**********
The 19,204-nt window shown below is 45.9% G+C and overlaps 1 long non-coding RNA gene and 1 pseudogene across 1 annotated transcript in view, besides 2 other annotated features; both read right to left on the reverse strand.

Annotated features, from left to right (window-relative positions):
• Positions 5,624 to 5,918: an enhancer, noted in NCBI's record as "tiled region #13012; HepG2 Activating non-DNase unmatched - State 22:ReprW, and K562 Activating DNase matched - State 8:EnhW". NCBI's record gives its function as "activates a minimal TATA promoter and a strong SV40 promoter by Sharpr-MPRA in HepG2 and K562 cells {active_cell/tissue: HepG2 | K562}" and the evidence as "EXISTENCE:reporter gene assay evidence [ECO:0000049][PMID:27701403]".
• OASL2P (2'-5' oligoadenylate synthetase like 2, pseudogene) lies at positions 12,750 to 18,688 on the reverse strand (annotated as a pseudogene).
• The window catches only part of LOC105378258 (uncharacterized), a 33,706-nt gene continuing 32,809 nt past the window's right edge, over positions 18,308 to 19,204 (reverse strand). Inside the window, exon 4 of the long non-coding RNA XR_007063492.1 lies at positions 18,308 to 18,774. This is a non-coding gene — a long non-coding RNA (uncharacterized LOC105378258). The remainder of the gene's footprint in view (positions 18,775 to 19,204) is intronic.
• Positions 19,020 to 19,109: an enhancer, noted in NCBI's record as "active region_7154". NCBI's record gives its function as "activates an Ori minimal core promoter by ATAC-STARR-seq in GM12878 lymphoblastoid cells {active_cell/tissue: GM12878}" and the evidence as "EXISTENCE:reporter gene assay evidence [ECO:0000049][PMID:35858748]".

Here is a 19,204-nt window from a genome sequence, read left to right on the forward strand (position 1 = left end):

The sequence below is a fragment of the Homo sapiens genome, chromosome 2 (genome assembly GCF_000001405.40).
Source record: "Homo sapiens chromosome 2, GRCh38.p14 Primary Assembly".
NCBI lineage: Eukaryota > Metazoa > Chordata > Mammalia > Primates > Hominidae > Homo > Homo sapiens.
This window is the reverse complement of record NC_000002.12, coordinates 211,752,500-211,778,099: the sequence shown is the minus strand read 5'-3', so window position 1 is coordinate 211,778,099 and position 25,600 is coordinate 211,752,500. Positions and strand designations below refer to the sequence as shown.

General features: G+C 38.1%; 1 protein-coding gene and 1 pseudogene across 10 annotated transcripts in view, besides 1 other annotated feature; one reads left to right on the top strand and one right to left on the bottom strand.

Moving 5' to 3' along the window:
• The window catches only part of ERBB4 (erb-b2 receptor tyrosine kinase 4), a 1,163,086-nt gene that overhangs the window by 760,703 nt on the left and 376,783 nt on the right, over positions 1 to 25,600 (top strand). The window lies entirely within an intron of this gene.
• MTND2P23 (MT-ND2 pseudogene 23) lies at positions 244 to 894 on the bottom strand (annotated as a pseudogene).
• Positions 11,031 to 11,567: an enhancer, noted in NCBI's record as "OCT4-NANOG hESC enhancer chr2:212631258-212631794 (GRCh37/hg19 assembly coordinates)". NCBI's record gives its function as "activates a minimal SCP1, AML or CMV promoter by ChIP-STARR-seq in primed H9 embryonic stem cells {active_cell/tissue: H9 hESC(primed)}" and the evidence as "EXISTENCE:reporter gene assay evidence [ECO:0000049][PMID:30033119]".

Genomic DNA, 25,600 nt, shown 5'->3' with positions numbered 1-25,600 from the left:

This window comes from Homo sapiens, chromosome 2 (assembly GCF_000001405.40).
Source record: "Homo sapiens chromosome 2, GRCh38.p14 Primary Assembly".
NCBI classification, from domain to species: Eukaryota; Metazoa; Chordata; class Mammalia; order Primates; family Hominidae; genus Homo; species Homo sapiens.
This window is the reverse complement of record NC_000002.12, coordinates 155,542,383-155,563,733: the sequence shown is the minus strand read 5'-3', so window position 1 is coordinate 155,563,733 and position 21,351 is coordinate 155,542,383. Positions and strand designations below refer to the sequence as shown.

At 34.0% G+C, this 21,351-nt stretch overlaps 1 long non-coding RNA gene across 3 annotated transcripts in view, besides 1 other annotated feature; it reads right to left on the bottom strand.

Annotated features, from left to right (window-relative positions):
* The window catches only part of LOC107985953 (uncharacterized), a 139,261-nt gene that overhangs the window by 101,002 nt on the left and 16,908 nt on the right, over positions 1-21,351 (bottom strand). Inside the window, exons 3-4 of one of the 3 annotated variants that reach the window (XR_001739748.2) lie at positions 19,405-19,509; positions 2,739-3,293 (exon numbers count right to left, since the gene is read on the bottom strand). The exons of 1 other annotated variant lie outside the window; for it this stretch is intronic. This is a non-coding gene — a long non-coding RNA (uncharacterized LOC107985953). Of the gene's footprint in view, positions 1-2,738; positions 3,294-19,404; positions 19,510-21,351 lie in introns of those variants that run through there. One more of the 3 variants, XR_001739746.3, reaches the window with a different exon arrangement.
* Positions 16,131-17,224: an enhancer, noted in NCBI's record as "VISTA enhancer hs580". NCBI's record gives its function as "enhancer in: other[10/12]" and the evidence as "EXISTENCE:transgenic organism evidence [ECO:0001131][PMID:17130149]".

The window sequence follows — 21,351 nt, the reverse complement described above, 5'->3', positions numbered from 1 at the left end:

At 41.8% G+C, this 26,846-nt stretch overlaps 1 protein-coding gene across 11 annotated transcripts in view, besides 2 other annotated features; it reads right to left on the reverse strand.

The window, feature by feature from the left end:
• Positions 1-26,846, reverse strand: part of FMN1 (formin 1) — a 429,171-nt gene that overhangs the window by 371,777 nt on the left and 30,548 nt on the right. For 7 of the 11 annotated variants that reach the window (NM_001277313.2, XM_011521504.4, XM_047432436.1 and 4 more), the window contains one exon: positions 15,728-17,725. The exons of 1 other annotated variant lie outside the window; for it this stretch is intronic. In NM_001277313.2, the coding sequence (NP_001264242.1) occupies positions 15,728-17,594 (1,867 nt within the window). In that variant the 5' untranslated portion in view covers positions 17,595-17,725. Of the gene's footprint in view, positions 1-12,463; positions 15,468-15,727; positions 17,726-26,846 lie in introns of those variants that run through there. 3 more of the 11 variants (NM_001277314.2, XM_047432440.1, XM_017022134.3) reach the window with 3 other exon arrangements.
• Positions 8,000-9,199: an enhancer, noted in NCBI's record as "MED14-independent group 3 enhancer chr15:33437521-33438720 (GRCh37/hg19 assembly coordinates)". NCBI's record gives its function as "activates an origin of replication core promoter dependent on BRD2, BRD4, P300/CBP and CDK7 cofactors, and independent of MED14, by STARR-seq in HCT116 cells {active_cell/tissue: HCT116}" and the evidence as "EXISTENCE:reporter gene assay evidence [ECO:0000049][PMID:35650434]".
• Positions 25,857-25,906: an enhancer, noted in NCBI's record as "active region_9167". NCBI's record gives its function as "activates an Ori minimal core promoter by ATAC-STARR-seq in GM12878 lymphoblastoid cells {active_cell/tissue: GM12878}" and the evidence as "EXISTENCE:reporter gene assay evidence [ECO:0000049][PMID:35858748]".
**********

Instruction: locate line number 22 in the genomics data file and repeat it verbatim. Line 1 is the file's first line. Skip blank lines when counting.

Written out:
At 34.0% G+C, this 21,351-nt stretch overlaps 1 long non-coding RNA gene across 3 annotated transcripts in view, besides 1 other annotated feature; it reads right to left on the bottom strand.